Tawzalt’s puppies have been placed.

It’s been a big week for the little ones. They had a visit to the vet — as they say in Zimbabwe — to have their “jabs”. Azelouan and Tawzalt also made the visit to the doc. The buzz at the office was how amazing it is that Tawzalt has recovered her figure after only 11 weeks. She’s like those supermodels who have children and are modeling again in 3 months.

The puppies had a second excursion to the school to be handled by a mob of children in two classrooms. Frankly, they handled that better than I did. I wasn’t sure I would make it out alive. “Puppies!”

Tawzalt and Azelouan are busy teaching the puppies about appropriate behavior and their place in the pack. Azelouan is the disciplinarian, teaching manners. Tawzalt is interested in teaching hunting and digging techniques.


Stolen Bone

Lessons from Dad

Mommy Bone

Flying Afouda

Tazoudi Seated Profile

Afouda Louging in Grass

Azawakh Family

February 5, 2013

It is (somewhat) cold and cloudy today. It feels like rain. The puppies are now 8 weeks old. They can manage to scrabble up onto the couch and are very proud of themselves. All four of them are lying together in a pile.

This sort of snuggling behavior is common for Azawakh when the temperature dips a bit. It is quite endearing.

Their bodies are adapted to tolerate the extreme heat of the Sahel and souther Sahara.  Their behavior is adapted to tolerate the cold nights in the desert when the temperatures plunge.

(The couch color was not my choice. It is government issue, I’m afraid.)

Azawakh Family

Dusky Blurs

October 2, 2011

Evening wrasslin'

At twilight, playful wresting often preceeds warp speet chase gams.


Tawzalt capers through the bamboo thicket at dusk.

Two Speeds

August 7, 2011


Too many mammals in my bed

I awakened with too many mammals in our bed. Cassandra was curled up with Azelouan and Tawzalt was apparently displaced so that she decided to flop down on my face which was a minor obstacle in the way of the pillow.


Tawzalt goes zoom

Tawzalt is having a game of chase with Zel in our garden in Ghana. She is careening around a stand of bamboo. Zel is faster than Tawzalt on a straightaway but when she is in the mood to run she is very fast and can turn in any direction in one stride. She can also keep going and going and going—I think because she is so light.


January 6, 2010

Tawzalt just walked casually into my office, stretched and curled up on top of Azelouan.


Backyard Shenanigans

April 19, 2009

Azelouan’s new game is jumping the pile of wood that I have left over after building a new fence. The wood pile is over 8 feet long and 2 feet high. He easily clears it every time.

On the way out.

The return journey.

It’s nap time

March 8, 2009

Theodora and Tawzalt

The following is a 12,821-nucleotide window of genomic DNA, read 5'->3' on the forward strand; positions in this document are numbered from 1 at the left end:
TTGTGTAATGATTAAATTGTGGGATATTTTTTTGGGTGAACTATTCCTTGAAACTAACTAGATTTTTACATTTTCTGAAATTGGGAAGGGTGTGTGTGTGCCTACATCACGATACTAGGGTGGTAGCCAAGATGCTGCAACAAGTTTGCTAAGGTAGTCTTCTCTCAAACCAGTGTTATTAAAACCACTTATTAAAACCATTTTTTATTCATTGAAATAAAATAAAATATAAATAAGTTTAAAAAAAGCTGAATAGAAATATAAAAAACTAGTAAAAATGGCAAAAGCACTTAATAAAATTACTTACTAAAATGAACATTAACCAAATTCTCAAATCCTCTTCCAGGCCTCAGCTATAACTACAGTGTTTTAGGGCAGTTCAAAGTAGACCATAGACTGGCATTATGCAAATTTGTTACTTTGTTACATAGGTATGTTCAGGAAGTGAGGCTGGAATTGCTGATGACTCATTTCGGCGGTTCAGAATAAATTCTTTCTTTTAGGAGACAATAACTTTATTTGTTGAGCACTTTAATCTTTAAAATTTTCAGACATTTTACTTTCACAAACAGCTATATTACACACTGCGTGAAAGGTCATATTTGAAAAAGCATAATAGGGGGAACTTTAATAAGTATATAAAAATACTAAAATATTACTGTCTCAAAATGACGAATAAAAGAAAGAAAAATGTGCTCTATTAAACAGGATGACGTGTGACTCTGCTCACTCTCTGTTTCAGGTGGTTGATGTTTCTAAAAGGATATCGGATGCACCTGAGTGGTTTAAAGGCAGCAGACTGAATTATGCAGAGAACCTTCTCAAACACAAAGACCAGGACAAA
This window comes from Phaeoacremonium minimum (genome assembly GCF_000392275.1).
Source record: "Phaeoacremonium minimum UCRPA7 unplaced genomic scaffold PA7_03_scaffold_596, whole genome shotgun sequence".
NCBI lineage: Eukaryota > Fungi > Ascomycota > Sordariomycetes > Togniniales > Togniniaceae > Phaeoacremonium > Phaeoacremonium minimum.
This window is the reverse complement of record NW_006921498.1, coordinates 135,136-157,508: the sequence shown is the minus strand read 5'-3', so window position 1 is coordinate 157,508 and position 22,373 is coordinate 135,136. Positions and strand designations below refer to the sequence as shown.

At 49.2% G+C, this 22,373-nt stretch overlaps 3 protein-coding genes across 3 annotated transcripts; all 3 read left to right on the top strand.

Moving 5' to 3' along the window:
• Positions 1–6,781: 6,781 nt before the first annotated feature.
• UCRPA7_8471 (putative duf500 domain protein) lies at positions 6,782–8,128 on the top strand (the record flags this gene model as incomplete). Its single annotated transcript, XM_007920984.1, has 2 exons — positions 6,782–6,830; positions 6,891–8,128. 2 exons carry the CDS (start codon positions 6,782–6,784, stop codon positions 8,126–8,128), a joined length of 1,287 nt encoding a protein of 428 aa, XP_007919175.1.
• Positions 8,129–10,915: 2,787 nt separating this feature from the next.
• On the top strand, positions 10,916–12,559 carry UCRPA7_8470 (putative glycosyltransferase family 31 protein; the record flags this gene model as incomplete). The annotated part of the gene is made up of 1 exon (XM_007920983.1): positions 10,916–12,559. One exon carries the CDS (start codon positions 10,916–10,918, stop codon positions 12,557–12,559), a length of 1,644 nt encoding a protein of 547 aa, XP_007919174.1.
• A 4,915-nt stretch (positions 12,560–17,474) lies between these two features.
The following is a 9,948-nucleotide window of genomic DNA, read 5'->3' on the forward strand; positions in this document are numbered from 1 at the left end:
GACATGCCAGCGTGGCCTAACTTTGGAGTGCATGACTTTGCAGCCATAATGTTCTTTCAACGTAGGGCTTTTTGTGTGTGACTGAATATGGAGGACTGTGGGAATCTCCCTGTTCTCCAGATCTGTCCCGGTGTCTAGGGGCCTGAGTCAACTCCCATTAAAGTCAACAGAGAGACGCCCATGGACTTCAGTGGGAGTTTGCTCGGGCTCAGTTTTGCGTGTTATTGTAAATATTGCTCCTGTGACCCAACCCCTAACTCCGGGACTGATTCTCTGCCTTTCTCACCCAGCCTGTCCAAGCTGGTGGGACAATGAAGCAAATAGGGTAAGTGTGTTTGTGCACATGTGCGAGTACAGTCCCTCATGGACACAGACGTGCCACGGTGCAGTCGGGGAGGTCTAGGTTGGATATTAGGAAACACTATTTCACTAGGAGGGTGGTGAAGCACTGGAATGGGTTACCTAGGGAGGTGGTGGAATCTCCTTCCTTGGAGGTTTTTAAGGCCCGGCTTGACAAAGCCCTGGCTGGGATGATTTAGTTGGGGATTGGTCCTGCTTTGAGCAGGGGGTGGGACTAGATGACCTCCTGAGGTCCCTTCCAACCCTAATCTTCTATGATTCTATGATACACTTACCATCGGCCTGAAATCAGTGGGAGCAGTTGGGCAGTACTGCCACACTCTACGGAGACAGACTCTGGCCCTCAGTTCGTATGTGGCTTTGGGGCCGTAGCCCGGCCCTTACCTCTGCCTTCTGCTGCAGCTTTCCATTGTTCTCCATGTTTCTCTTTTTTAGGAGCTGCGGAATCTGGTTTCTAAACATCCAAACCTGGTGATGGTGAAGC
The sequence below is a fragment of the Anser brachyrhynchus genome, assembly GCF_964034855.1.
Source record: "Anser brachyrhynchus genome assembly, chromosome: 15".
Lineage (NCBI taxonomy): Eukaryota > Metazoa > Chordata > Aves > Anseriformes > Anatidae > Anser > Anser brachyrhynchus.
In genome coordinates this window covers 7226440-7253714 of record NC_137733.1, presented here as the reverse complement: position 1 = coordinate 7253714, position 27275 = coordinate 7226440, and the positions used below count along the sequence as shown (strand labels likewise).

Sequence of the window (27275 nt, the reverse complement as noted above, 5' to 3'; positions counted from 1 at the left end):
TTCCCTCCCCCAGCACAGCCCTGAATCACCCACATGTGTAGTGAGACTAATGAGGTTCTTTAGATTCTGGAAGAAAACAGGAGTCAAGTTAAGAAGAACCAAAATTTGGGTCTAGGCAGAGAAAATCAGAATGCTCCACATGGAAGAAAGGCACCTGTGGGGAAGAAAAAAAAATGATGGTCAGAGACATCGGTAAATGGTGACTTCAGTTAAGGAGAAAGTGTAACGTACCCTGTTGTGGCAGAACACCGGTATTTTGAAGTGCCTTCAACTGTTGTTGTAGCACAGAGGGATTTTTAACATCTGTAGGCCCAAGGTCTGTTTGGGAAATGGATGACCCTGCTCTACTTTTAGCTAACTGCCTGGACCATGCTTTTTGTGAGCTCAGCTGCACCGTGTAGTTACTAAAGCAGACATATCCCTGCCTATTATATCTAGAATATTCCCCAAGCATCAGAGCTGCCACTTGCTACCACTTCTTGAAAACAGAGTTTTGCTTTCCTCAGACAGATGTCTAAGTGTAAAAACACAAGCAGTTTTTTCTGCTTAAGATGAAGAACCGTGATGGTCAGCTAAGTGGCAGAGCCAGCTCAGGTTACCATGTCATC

Cassandra and Tawzalt

Unfortunately, this lasted about 10 minutes. I should never have let the girls eat chocolate cake at the coffee shop.

We had a pretty big snow storm last night, about 6 or 7 inches or hock-deep on an azawakh. The dogs are a little ambivalent about the stuff. They have fun with it until they start to get really cold. For Tawzalt, this is her first experience with proper fluffy snow that hasn’t been adulterated by a nasty skin of ice caused by freezing rain.

They were very helpful at un-shoveling the snow as I cleared it.

Tawzalt is starting to feel the cold after some crazed digging

Tawzalt is starting to feel the cold after some crazed digging

What is this crazy stuff?

What is this crazy stuff?

Azelouan going after that snow.

Snow Digger

Azeloan with his snow ball

Azeloan with his snow ball

Un-shovelling completed and havoc wreaked -- its quittin time.

Havoc wreaked, it's quittin' time.

West African Working Bush Dog

February 26, 2009

These are photographs of photographs I took in 1997 in The Gambia. The dog is one of three that serve as guardians for a beautiful herd of Fulani cattle. The structural conformation is very much like an Azawakh but many of the “bush dogs” in that area tend to be quite rustic and unrefined. Specimens with one or both ears erect were not uncommon, tails tendto be thick-ish and the hair was usually somewhat longer than is typical of Azawakh. The temperament is the same as typical of Azawakh. I believe these dogs and Azawakh are very closely related.

It was common practice for male working dogs to have cropped ears. I’m not sure if the primary purpose was to proactively prevent torn ears or to identify the dog as owned by someone (and therefore not to be killed).

West African bush dog protecting his cows

West African bush dog protecting his cows

After thieves, the biggest risk to cattle might have been hyenas. The bush dogs that guard herds were expected to keep hyenas at bay.

West African Hyenas, the enemy of the bush dog

West African Hyenas, the enemy of the bush dog

The Warm Spot

February 5, 2009

Today it is 15 F outside and a wicked wind is blowing. Azelouan found himself a nice warm spot in the sun to warm his bones.

Azelouan in his warm, sunny spot

Azelouan in his warm, sunny spot